Saturday, July 23, 2016

What Makes a Novel Memorable? #RR Blog Hop 7/23/16

Topic for July: What makes a novel memorable?

The best stories connect with readers on a visceral level. They transport us to another time and place and put us in a different “skin,” where we face challenges we may never know in life. And yet, the commonality of the story problem draws us onward and, in solving it vicariously through the protagonist, changes us.
Another feature of a memorable story is characters that live off the page. One of the highest compliments I’ve never received for my novel “Lynx”, Rodeo Romance came when one reader told me she thought about my story constantly. She said that Lynx and Rachel’s story seemed so real, so heart wrenching, and their love so very enduring.  She said that she was going through a difficult time in her life and my story gave her hope.  Hope.  Hope for someone during a desperate time—I felt blessed that she shared her story.  I was also humbled.  It is moment such as this that I know just how powerful worlds and stories are to our readers.
While I never sit down at the keyboard and say, “I think I will write a powerful, life-changing story today.”  What I do, by nature, is select a social issue for the core of my stories.  Since my stories are character driven and often told in the first person, the emotion has a natural flow.
How do you create this type of engagement with your story?
Go beyond the five senses.  Your reader must feel your character’s emotions.  Your reader must forget there is a world outside of your story.

Embrace idiosyncrasies.  As teenagers everyone wanted to fit in, be one of the crowd.  Your character isn’t like anyone else.  Give him an unexpected, but believable trait.  In “Here Today, Zombie Tomorrow”, 99-cents for the next week on, my heroine, a Zombie has a pet. Not a zombie pet. Not a dog, or a cat.  She has a teddy bear hamster named Gertie.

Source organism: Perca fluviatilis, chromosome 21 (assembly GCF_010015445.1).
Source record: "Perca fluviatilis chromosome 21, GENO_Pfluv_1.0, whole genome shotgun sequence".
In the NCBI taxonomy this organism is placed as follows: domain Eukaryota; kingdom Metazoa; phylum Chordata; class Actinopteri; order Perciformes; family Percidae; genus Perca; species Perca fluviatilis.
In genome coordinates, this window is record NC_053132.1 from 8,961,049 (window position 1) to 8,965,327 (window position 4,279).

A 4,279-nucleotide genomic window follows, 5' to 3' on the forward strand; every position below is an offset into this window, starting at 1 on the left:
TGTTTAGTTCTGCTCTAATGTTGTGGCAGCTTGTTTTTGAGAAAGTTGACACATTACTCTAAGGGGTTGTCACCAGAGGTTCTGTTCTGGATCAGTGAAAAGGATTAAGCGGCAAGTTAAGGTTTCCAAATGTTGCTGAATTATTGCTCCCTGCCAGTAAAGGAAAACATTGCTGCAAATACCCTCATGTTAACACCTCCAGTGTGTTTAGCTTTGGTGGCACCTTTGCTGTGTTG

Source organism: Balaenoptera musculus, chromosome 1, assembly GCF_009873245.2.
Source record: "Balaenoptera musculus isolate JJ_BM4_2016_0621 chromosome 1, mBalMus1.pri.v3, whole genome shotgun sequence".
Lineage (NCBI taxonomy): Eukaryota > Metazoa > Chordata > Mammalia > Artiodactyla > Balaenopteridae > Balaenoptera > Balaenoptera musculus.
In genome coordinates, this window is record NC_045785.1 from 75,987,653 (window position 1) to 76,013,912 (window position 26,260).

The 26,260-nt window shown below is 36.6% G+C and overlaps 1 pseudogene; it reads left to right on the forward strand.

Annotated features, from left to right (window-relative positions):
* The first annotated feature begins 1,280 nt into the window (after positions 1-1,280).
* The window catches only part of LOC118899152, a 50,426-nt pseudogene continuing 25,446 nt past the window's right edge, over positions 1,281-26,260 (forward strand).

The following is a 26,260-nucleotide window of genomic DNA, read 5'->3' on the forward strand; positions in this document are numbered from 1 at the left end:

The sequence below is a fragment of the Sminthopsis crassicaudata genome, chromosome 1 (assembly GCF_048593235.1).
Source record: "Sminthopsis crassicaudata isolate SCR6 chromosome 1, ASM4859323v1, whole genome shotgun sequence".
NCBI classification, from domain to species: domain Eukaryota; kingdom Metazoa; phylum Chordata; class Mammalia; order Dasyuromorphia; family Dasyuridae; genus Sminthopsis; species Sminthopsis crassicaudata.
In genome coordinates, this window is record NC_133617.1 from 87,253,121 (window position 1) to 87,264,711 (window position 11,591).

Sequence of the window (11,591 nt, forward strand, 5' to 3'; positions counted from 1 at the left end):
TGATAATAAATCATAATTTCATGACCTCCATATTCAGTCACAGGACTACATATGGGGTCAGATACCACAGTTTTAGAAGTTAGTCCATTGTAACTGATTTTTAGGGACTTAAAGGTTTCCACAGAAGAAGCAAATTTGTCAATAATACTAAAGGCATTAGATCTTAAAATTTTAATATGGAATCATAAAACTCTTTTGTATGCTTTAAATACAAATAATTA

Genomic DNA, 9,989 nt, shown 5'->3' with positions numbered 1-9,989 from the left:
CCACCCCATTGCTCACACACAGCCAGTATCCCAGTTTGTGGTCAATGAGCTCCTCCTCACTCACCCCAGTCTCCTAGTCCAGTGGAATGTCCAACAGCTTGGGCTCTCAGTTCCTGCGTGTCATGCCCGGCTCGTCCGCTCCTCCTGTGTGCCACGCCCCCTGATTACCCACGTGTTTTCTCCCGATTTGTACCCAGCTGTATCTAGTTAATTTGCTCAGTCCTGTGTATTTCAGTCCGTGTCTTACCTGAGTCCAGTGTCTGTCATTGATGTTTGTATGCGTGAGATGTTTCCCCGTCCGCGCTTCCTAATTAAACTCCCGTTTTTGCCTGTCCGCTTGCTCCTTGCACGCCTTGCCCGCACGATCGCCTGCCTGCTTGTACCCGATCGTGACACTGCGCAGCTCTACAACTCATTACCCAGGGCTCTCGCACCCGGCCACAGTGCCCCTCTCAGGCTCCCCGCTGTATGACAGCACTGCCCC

Make them laugh. It doesn’t need to be slap-stick.  Just a little comic relief when the reader least expects it to happen.
Make them cry.  Remember the scene in the movie classic, Romancing the Stone, where Joan Wilder is crying when she writes the final scene in her novel?  I find this is the key.  If you are crying, your reader will be crying too.
If you are writing a romance, make them fall in love.  Make the magic last.  The first meeting, first kiss, the moment of falling in love.  These are the memories our readers savor, wait for in our stories.  Don’t disappoint them.
As Emily Dickinson, said so well: 
There is no frigate like a book
To take us lands away,
Nor any coursers like a page
Of prancing poetry.
This traverse may the poorest take
Without oppress of toll;
How frugal is the chariot
That bears a human soul!
Thank you, once again, Rhobin for this month’s topic. 
Please visit the members of our RR blog hop today and see what each one has posted.

Judith Copek
Beverley Bateman
Skye Taylor
Dr. Bob Rich
Victoria Chatham
Helena Fairfax
Marci Baun
Rachael Kosinski
Connie Vines
Rhobin Courtright


Rhobin said...

It is very gratifying that the reader came forward and told you how she felt about your writing! I also enjoyed the Emily Dickinson quote. I used one this past week for an online class layout:
A word is dead
When it is said,
Some say.
I say it just begins
to live that day.

darkwriter said...

I enjoyed your post. You pointed out a few things I need to remember when I'm writing. Thanks for a reminder about the five tips.


Dr Bob Rich said...

Connie, this is the sentence that spoke to me:
"What I do, by nature, is select a social issue for the core of my stories."

Victoria Chatham said...

What a super endorsement of your book and a great compliment to the strength of your writing.

Helena Fairfax said...

How wonderful that a reader complimented your book in that way, Connie. It's a great feeling when readers are so engaged with our stories. Great post!

Rachael Kosinski said...

When in doubt, bring in Emily Dickinson. That was a nice touch. I also liked how you added about when you cry, your audience will probably cry, too. In a couple of my books, I've cried where I had to stop because I couldn't see the screen, and the betas I had read my story gave me dirty looks later when they cried! Great post. :)